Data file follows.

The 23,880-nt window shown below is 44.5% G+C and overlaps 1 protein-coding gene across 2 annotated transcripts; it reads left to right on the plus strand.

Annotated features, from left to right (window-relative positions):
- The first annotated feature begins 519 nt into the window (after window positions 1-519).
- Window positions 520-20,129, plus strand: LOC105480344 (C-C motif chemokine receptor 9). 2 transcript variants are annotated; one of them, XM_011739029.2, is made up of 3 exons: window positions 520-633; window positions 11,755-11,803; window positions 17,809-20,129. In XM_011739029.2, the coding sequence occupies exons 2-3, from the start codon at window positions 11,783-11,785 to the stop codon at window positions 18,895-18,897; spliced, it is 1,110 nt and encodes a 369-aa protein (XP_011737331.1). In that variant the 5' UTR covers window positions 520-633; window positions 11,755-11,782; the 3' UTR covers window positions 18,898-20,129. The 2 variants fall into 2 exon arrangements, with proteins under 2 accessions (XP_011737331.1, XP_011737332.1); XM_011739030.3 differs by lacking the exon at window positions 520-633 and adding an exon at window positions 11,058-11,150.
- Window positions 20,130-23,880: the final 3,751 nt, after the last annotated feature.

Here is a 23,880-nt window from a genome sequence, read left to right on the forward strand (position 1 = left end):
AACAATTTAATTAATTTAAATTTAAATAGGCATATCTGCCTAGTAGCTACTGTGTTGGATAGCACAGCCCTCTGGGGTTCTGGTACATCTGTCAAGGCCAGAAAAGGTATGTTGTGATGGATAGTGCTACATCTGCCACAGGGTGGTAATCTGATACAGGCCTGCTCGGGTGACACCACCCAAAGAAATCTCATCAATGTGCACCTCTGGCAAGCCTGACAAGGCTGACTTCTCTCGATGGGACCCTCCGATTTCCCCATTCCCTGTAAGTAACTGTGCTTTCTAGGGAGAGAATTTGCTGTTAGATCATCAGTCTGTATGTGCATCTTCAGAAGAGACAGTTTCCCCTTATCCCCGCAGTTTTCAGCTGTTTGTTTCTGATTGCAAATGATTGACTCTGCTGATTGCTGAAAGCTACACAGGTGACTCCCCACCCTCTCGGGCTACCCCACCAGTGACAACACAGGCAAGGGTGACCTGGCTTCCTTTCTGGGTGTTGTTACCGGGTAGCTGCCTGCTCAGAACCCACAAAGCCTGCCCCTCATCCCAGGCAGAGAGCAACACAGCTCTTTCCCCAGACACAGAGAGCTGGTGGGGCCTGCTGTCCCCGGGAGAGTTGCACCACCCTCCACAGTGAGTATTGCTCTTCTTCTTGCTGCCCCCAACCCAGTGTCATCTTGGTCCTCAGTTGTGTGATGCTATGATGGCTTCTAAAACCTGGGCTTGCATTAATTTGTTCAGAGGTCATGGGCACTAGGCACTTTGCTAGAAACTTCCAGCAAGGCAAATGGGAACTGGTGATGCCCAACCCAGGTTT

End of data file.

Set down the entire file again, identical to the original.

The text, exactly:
The 23,880-nt window shown below is 44.5% G+C and overlaps 1 protein-coding gene across 2 annotated transcripts; it reads left to right on the plus strand.

Annotated features, from left to right (window-relative positions):
- The first annotated feature begins 519 nt into the window (after window positions 1-519).
- Window positions 520-20,129, plus strand: LOC105480344 (C-C motif chemokine receptor 9). 2 transcript variants are annotated; one of them, XM_011739029.2, is made up of 3 exons: window positions 520-633; window positions 11,755-11,803; window positions 17,809-20,129. In XM_011739029.2, the coding sequence occupies exons 2-3, from the start codon at window positions 11,783-11,785 to the stop codon at window positions 18,895-18,897; spliced, it is 1,110 nt and encodes a 369-aa protein (XP_011737331.1). In that variant the 5' UTR covers window positions 520-633; window positions 11,755-11,782; the 3' UTR covers window positions 18,898-20,129. The 2 variants fall into 2 exon arrangements, with proteins under 2 accessions (XP_011737331.1, XP_011737332.1); XM_011739030.3 differs by lacking the exon at window positions 520-633 and adding an exon at window positions 11,058-11,150.
- Window positions 20,130-23,880: the final 3,751 nt, after the last annotated feature.

Here is a 23,880-nt window from a genome sequence, read left to right on the forward strand (position 1 = left end):
AACAATTTAATTAATTTAAATTTAAATAGGCATATCTGCCTAGTAGCTACTGTGTTGGATAGCACAGCCCTCTGGGGTTCTGGTACATCTGTCAAGGCCAGAAAAGGTATGTTGTGATGGATAGTGCTACATCTGCCACAGGGTGGTAATCTGATACAGGCCTGCTCGGGTGACACCACCCAAAGAAATCTCATCAATGTGCACCTCTGGCAAGCCTGACAAGGCTGACTTCTCTCGATGGGACCCTCCGATTTCCCCATTCCCTGTAAGTAACTGTGCTTTCTAGGGAGAGAATTTGCTGTTAGATCATCAGTCTGTATGTGCATCTTCAGAAGAGACAGTTTCCCCTTATCCCCGCAGTTTTCAGCTGTTTGTTTCTGATTGCAAATGATTGACTCTGCTGATTGCTGAAAGCTACACAGGTGACTCCCCACCCTCTCGGGCTACCCCACCAGTGACAACACAGGCAAGGGTGACCTGGCTTCCTTTCTGGGTGTTGTTACCGGGTAGCTGCCTGCTCAGAACCCACAAAGCCTGCCCCTCATCCCAGGCAGAGAGCAACACAGCTCTTTCCCCAGACACAGAGAGCTGGTGGGGCCTGCTGTCCCCGGGAGAGTTGCACCACCCTCCACAGTGAGTATTGCTCTTCTTCTTGCTGCCCCCAACCCAGTGTCATCTTGGTCCTCAGTTGTGTGATGCTATGATGGCTTCTAAAACCTGGGCTTGCATTAATTTGTTCAGAGGTCATGGGCACTAGGCACTTTGCTAGAAACTTCCAGCAAGGCAAATGGGAACTGGTGATGCCCAACCCAGGTTT